Jason Isbell and Amanda Shires were the latest artists to perform on NPR Music‘s retooled COVID-19 edition of the Tiny Desk (Home) Concert series. The husband-and-wife duo played a trio of songs from Isbell and the 400 Unit‘s latest album Reunions.
The performance took a markedly similar shape to that of Isbell and Shires’ livestream series, I So Lounging, save for the absence of keyboardist Peter Levin. The streaming series aired nearly every day from March 20th through April 18th, and then after a short break the trio reprised the series in late July in a weekly format.
Opening up with “Dreamsicle”, the stripped-down acoustic performance sheds the rock and roll sound Isbell has cultivated with the 400 Unit. Instead, the performance harkens back to his first few solo albums after leaving Drive-By Truckers but before pairing up with the Unit. After the first song, however, comes the classic Isbell banter that has come to define, and eat up most of, the I So Lounging sessions. That is not to say this conversation is at all fruitless, as Isbell dispels nuggets of wisdom such as his observation that, “The desk that is on the Tiny Desk Concert is not tiny. It is larger than average for a desk, it’s a tiny concert at a desk… maybe a Cluttered Desk Concert.”
The two also discuss their home life with four-year-old daughter, Mercy, and reckon with being unable to perform live except for each other and the internet.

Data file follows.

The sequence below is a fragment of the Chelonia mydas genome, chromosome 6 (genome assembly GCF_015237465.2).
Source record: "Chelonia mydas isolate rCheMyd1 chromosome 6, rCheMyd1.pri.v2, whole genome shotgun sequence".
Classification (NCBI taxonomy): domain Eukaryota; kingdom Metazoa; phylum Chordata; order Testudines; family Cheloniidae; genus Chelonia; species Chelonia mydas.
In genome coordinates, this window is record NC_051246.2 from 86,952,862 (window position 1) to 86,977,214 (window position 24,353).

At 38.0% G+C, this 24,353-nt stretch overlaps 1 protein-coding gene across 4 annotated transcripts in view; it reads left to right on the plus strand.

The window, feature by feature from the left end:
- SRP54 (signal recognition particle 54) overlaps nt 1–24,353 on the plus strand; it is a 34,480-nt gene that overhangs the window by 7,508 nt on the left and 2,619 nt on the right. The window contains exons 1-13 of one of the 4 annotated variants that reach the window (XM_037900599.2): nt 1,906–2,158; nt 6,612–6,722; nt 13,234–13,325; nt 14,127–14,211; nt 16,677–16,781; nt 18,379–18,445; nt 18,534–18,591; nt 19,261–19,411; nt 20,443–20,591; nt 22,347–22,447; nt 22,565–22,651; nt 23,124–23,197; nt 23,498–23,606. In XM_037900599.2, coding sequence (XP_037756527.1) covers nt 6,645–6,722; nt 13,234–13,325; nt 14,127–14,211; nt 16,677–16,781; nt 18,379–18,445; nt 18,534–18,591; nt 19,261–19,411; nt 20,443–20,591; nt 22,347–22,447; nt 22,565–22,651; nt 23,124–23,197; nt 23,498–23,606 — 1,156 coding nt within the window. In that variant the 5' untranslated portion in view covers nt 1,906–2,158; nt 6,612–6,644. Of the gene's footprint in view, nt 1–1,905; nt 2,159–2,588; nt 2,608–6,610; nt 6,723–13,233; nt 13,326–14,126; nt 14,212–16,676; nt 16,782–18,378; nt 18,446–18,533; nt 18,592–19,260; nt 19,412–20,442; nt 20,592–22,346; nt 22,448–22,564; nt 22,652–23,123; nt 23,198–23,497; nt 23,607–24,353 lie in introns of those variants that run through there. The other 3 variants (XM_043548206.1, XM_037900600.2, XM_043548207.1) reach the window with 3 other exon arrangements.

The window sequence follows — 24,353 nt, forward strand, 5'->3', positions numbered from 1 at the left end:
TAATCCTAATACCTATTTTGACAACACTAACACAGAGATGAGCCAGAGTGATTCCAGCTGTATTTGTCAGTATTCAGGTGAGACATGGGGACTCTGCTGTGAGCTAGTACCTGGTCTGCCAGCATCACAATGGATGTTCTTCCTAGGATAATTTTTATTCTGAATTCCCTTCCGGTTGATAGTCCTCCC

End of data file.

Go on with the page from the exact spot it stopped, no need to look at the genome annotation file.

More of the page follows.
“It’s been a little difficult, we haven’t gotten to do the thing we feel we were born to do,” Isbell says.
Up next comes “Overseas”, which on the record gets a thorough guitar treatment that shows Isbell’s prowess beyond the proficient skills needed to be a country-folk singer-songwriter. Rather than any of the leads that come into the electrified version of “Overseas”, this stripped-down rendition sees more conscious interplay between Isbell’s acoustic and Shires on the fiddle.
Before their last song, Isbell and Shires expound more on their feelings of being stuck inside, with Shires offering, “I think its a lot like how everyone else is feeling where they probably wish they had a different window to look out of.”
With that, they lead into “It Gets Easier”, Isbell’s latest meditation on the struggles and rewards of sobriety. While Isbell’s fight with alcoholism stretches long back before his relationship with Shires, he has made no attempt to hide his wife’s hand in helping him stay sober. Joining together in the chorus “It gets easier, but it never gets easy”, the husband and wife team belts out their personal truth.
Watch Jason Isbell and Amanda Shires perform songs from Reunions on NPR Music’s Tiny Desk (Home) Concert.
Jason Isbell, Amanda Shires – Tiny Desk (Home) Concert
[Video: NPR Music]